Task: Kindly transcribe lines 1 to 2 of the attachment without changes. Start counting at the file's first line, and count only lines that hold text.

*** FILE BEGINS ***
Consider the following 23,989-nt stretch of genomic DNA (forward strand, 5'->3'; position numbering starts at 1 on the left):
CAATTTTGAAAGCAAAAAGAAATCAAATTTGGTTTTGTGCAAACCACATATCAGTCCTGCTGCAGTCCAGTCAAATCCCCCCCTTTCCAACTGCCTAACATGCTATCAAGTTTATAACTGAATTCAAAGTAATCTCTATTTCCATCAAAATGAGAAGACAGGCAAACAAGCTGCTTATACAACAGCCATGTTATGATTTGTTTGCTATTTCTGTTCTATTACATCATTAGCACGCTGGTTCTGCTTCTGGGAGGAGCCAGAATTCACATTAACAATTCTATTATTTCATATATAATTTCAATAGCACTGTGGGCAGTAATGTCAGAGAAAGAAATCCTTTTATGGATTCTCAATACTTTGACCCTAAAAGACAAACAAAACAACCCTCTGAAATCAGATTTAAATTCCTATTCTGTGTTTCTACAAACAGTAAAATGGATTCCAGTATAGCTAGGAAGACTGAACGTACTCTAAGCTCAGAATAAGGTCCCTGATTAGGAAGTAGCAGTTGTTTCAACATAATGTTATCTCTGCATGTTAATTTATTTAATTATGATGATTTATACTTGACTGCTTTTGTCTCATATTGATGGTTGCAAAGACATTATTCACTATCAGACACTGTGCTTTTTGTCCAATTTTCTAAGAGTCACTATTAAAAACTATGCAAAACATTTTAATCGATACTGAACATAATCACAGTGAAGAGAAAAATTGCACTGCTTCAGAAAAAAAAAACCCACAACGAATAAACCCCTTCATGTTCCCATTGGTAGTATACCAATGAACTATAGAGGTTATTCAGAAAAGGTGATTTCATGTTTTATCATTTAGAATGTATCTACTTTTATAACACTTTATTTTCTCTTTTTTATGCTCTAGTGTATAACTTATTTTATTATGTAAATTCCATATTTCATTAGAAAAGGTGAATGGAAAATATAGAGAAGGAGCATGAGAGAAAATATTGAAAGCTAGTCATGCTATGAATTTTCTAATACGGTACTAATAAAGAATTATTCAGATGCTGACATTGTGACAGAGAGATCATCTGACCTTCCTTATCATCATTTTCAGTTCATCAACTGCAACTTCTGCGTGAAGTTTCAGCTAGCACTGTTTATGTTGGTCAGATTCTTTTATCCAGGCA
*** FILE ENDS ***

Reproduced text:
Consider the following 23,989-nt stretch of genomic DNA (forward strand, 5'->3'; position numbering starts at 1 on the left):
CAATTTTGAAAGCAAAAAGAAATCAAATTTGGTTTTGTGCAAACCACATATCAGTCCTGCTGCAGTCCAGTCAAATCCCCCCCTTTCCAACTGCCTAACATGCTATCAAGTTTATAACTGAATTCAAAGTAATCTCTATTTCCATCAAAATGAGAAGACAGGCAAACAAGCTGCTTATACAACAGCCATGTTATGATTTGTTTGCTATTTCTGTTCTATTACATCATTAGCACGCTGGTTCTGCTTCTGGGAGGAGCCAGAATTCACATTAACAATTCTATTATTTCATATATAATTTCAATAGCACTGTGGGCAGTAATGTCAGAGAAAGAAATCCTTTTATGGATTCTCAATACTTTGACCCTAAAAGACAAACAAAACAACCCTCTGAAATCAGATTTAAATTCCTATTCTGTGTTTCTACAAACAGTAAAATGGATTCCAGTATAGCTAGGAAGACTGAACGTACTCTAAGCTCAGAATAAGGTCCCTGATTAGGAAGTAGCAGTTGTTTCAACATAATGTTATCTCTGCATGTTAATTTATTTAATTATGATGATTTATACTTGACTGCTTTTGTCTCATATTGATGGTTGCAAAGACATTATTCACTATCAGACACTGTGCTTTTTGTCCAATTTTCTAAGAGTCACTATTAAAAACTATGCAAAACATTTTAATCGATACTGAACATAATCACAGTGAAGAGAAAAATTGCACTGCTTCAGAAAAAAAAAACCCACAACGAATAAACCCCTTCATGTTCCCATTGGTAGTATACCAATGAACTATAGAGGTTATTCAGAAAAGGTGATTTCATGTTTTATCATTTAGAATGTATCTACTTTTATAACACTTTATTTTCTCTTTTTTATGCTCTAGTGTATAACTTATTTTATTATGTAAATTCCATATTTCATTAGAAAAGGTGAATGGAAAATATAGAGAAGGAGCATGAGAGAAAATATTGAAAGCTAGTCATGCTATGAATTTTCTAATACGGTACTAATAAAGAATTATTCAGATGCTGACATTGTGACAGAGAGATCATCTGACCTTCCTTATCATCATTTTCAGTTCATCAACTGCAACTTCTGCGTGAAGTTTCAGCTAGCACTGTTTATGTTGGTCAGATTCTTTTATCCAGGCA